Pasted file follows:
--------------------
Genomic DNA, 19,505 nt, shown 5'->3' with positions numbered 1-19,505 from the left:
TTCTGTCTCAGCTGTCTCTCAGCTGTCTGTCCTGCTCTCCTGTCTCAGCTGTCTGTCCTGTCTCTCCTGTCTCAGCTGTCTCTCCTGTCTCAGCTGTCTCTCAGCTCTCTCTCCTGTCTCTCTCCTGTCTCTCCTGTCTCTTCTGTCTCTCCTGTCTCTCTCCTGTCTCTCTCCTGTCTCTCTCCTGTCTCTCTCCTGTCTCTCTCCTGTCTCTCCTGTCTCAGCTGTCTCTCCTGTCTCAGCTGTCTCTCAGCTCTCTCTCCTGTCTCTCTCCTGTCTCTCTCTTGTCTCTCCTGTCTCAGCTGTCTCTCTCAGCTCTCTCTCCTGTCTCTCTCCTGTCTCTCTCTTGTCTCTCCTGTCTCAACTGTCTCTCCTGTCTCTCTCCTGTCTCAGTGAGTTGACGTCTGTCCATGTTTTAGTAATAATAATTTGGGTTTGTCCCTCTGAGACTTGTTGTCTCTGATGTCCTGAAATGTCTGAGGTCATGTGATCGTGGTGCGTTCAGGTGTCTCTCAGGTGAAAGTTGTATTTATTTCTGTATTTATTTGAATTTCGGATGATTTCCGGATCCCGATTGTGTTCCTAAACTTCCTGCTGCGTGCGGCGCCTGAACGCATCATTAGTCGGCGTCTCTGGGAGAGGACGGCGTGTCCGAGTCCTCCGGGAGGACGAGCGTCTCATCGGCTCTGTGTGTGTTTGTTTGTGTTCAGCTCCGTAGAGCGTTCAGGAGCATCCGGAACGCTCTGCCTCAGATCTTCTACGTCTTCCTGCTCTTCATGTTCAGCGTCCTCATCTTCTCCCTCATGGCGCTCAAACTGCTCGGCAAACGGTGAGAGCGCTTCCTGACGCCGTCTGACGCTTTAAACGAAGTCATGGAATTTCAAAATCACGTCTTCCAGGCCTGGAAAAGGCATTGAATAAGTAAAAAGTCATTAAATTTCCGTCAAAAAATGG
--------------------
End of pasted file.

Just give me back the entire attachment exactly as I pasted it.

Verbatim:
Genomic DNA, 19,505 nt, shown 5'->3' with positions numbered 1-19,505 from the left:
TTCTGTCTCAGCTGTCTCTCAGCTGTCTGTCCTGCTCTCCTGTCTCAGCTGTCTGTCCTGTCTCTCCTGTCTCAGCTGTCTCTCCTGTCTCAGCTGTCTCTCAGCTCTCTCTCCTGTCTCTCTCCTGTCTCTCCTGTCTCTTCTGTCTCTCCTGTCTCTCTCCTGTCTCTCTCCTGTCTCTCTCCTGTCTCTCTCCTGTCTCTCTCCTGTCTCTCCTGTCTCAGCTGTCTCTCCTGTCTCAGCTGTCTCTCAGCTCTCTCTCCTGTCTCTCTCCTGTCTCTCTCTTGTCTCTCCTGTCTCAGCTGTCTCTCTCAGCTCTCTCTCCTGTCTCTCTCCTGTCTCTCTCTTGTCTCTCCTGTCTCAACTGTCTCTCCTGTCTCTCTCCTGTCTCAGTGAGTTGACGTCTGTCCATGTTTTAGTAATAATAATTTGGGTTTGTCCCTCTGAGACTTGTTGTCTCTGATGTCCTGAAATGTCTGAGGTCATGTGATCGTGGTGCGTTCAGGTGTCTCTCAGGTGAAAGTTGTATTTATTTCTGTATTTATTTGAATTTCGGATGATTTCCGGATCCCGATTGTGTTCCTAAACTTCCTGCTGCGTGCGGCGCCTGAACGCATCATTAGTCGGCGTCTCTGGGAGAGGACGGCGTGTCCGAGTCCTCCGGGAGGACGAGCGTCTCATCGGCTCTGTGTGTGTTTGTTTGTGTTCAGCTCCGTAGAGCGTTCAGGAGCATCCGGAACGCTCTGCCTCAGATCTTCTACGTCTTCCTGCTCTTCATGTTCAGCGTCCTCATCTTCTCCCTCATGGCGCTCAAACTGCTCGGCAAACGGTGAGAGCGCTTCCTGACGCCGTCTGACGCTTTAAACGAAGTCATGGAATTTCAAAATCACGTCTTCCAGGCCTGGAAAAGGCATTGAATAAGTAAAAAGTCATTAAATTTCCGTCAAAAAATGG